“We wanted to minimize our impact by renovating older buildings, repurposing them was what we called it then,” Mena said. “We put in skylights to decrease the amount of lights we would need. Skylights also make you feel much better, sunlight is always better. We put a Styrofoam roof on it to give us maximum insulation, and today my electric bills are usually only about $250.”
And Mena is continuing his green initiatives to this day.
“We are also putting in a plant-based water filtration system that is going to sit on top of the shampoo bowls and will take shampoo water from there and filter it. The plants will take impurities out of the water used to flush our toilets with before it goes into the town water system. This was done by one of the girls that worked for us who is now teaching as ASU, and this was her thesis project that she got an EPA grant for. This is just one of the things we can incorporate.”
But this success story didn’t come without its share of challenges. Being a small business isn’t easy for anyone, but this salon has survived many bumps in the road.
“The economy is the biggest challenge I think,” Mena sad. “We are very well isolated in Boone because we have a constant influx of money from students. We don’t have an industrial base, we have students and we have tourists and the locals that provide services and goods for them. Our biggest challenge has definitely been the economy. It is better now, but 2008 was one of the worst years we have ever had. The only sure thing you can count on in business is change. You have to change the way you do business, reinvent, reinvest and relaunch from time to time. We are constantly changing and evolving and it is imperative that businesses do that.”
And despite the challenging economy, Haircut 101 has experienced impressively low turnover rates for stylists. Many of the spectacular stylists that currently work at the salon have been working there for years.
“No, we don’t have high turnover here, and I’m happy to say that,” Mena said. “What keeps stylists here, I think, is the education, the ability to work with each other and work as a team together on projects, on problems. Everybody here feels free to communicate with each other on different things, whether it is a color formulation or how we are presenting things. I have a very, very strong and talented group of women that allow me to work with them.”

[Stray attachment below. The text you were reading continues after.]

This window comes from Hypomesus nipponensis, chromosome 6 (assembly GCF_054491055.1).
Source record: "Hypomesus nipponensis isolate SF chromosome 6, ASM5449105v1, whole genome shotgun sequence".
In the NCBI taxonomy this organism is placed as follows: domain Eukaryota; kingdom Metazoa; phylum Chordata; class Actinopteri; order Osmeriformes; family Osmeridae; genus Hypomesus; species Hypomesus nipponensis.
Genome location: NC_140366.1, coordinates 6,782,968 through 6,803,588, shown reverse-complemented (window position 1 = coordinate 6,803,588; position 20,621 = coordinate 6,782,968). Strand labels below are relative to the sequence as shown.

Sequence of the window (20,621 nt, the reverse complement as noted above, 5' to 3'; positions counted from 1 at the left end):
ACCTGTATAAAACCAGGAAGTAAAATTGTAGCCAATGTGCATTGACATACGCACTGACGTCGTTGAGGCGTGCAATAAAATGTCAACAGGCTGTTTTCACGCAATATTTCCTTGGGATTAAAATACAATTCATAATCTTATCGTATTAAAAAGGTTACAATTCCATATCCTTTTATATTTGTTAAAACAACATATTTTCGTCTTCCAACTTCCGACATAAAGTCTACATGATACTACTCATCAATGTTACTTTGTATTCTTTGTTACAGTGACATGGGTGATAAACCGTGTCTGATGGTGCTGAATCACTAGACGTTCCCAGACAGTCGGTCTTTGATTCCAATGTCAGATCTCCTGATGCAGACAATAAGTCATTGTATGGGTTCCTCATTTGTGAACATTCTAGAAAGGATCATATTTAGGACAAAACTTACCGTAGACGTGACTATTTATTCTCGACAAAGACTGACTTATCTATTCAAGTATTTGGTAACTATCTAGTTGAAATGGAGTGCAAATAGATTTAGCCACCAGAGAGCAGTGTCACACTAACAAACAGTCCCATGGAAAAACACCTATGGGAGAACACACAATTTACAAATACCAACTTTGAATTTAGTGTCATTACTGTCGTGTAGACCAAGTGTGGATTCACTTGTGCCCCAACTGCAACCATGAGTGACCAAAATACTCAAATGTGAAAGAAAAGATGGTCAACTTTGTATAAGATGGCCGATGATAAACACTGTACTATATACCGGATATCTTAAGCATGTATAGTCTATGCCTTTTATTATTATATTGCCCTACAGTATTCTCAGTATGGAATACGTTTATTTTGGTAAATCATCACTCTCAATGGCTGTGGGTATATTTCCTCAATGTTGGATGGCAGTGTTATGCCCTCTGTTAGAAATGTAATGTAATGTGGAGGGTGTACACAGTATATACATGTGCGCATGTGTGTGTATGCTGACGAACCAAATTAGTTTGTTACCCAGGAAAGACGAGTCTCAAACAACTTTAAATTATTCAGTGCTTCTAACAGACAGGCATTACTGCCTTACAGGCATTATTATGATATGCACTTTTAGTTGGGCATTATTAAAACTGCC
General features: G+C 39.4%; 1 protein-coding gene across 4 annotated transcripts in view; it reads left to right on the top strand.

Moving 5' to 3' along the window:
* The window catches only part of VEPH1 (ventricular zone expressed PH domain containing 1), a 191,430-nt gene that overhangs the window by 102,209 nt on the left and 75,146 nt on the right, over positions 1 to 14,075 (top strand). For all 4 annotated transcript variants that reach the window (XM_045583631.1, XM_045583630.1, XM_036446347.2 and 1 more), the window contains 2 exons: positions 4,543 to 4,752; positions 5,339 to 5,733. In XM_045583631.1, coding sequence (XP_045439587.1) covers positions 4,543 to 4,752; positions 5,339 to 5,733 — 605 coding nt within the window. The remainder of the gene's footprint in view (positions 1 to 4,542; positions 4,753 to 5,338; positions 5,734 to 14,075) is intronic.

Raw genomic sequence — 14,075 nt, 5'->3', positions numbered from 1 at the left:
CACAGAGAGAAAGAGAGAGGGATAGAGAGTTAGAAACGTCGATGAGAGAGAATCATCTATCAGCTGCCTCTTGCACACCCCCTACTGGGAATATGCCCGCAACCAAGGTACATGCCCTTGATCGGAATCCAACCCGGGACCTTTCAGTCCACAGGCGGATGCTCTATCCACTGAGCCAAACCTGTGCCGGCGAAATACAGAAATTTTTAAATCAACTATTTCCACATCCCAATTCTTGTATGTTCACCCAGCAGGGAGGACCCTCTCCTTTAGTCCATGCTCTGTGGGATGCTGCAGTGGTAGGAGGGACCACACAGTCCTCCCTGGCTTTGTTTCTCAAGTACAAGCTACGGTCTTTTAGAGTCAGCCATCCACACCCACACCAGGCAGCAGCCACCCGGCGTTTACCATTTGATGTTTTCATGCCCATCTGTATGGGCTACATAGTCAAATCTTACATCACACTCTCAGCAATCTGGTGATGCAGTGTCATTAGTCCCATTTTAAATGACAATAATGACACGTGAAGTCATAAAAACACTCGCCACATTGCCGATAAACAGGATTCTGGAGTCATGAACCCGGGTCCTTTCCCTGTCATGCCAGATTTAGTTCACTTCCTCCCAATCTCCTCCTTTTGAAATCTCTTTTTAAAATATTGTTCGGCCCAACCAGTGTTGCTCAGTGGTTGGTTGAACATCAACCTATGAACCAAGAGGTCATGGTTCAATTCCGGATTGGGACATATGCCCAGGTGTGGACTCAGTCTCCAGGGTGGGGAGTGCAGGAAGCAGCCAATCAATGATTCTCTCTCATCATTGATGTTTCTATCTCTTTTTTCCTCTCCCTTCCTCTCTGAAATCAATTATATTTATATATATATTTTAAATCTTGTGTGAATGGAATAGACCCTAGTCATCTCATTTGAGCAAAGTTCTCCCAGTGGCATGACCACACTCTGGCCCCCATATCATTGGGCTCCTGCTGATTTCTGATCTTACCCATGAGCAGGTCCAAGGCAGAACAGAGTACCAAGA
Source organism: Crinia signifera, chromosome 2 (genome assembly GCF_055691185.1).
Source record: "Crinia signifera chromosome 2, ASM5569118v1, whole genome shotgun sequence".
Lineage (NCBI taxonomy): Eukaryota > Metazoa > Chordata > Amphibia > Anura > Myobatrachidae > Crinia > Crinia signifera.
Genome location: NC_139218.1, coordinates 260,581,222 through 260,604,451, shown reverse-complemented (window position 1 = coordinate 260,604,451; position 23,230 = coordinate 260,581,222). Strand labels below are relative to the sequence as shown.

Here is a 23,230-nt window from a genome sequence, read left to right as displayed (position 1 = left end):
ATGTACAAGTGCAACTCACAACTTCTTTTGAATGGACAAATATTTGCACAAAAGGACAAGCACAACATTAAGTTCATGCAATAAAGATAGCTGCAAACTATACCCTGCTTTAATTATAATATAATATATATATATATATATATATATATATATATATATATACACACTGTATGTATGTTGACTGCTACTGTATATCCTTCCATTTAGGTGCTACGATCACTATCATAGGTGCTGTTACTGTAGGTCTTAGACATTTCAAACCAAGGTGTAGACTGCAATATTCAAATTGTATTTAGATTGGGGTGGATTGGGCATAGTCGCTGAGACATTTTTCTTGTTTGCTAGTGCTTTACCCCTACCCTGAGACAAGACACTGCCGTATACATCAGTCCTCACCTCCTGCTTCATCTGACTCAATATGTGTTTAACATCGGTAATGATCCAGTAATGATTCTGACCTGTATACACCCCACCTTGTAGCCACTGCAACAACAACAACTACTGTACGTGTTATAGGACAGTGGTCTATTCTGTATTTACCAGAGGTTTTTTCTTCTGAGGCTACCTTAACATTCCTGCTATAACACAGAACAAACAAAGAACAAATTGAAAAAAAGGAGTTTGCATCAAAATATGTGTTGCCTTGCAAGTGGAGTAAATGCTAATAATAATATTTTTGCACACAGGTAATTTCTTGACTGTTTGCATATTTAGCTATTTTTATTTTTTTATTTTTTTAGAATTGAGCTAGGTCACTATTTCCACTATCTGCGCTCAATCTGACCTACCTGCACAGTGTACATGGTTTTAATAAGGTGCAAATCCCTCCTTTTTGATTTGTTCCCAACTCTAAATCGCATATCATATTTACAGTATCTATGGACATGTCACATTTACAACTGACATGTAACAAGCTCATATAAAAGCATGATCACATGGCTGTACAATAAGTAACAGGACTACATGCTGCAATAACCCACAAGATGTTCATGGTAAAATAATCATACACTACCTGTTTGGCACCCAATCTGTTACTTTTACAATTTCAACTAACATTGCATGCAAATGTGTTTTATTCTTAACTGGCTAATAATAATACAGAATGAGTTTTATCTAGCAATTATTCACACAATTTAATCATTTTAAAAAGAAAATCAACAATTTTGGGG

But clients would agree that there is just something about Haircut 101 that keeps them coming back year after year.
“There are a lot of hair salons out there,” Mena said. “What I try to get across is that I don’t care what anyone else is doing. I want us to be the best that we can be. I want us to be educated and honest with our clientele on what their expectations are and what we can deliver. We are also really good at marketing. You’ve got to keep your name out there, and you also have to give back to the community. We give back with what we can.”
Through the years, Mena and the entire Haircut 101 staff have been dedicated to numerous nonprofit causes and helping the community which has helped the salon grow.
“All of my staff is totally behind anything we can do to help provide services to the needy in our community,” Mena said. “We live in a community that is 57 percent below the poverty line. It is imperative that we all give back. If we all give back just a little bit, we can make a big difference. OASIS is one of the biggest ones that we help. We love to do fundraising events for them. We have a fashion show every year, the next one is scheduled for February, and we will be working with Anna Banana’s to put on a show at The Local. We need to support each other and support small businesses in town because those profits stay in our community. You may save a dollar or two going to a nationwide merchant, but you will have more money staying in our community if you stick with a local business. That is what I love, this community bands together for the common good.”
And as for his success, Mena only counts himself as successful if those around him are as well.
“To me, it is only success if people around you are successful also,” Mena said. “Helping people to create their own success and giving them the tools to buy cars, homes, support their families – that is success to me. You want to give employees the tools to better themselves and create an environment for success for everyone. Haircut 101 is not just me. It is everyone who works here, and who has ever worked here. A lot of my former employees have gone on to open up their own salons, and to me, that is success.”
Haircut 101 is located at 174 S. Depot St. in downtown Boone. For more information, or to make an appointment, call 828-262-3324 or visit www.Haircut101.com.
Photos by Ken Ketchie